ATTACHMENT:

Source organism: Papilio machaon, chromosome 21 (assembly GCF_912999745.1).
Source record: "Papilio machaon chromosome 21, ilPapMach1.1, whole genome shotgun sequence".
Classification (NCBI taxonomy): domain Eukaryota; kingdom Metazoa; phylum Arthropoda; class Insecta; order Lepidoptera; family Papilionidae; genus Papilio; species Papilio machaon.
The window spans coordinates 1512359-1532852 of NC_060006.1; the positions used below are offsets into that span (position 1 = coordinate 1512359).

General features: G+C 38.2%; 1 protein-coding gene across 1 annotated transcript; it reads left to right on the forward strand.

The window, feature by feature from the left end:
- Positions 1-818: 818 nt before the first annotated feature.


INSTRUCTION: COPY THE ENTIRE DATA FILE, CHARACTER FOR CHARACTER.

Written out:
Source organism: Papilio machaon, chromosome 21 (assembly GCF_912999745.1).
Source record: "Papilio machaon chromosome 21, ilPapMach1.1, whole genome shotgun sequence".
Classification (NCBI taxonomy): domain Eukaryota; kingdom Metazoa; phylum Arthropoda; class Insecta; order Lepidoptera; family Papilionidae; genus Papilio; species Papilio machaon.
The window spans coordinates 1512359-1532852 of NC_060006.1; the positions used below are offsets into that span (position 1 = coordinate 1512359).

General features: G+C 38.2%; 1 protein-coding gene across 1 annotated transcript; it reads left to right on the forward strand.

The window, feature by feature from the left end:
- Positions 1-818: 818 nt before the first annotated feature.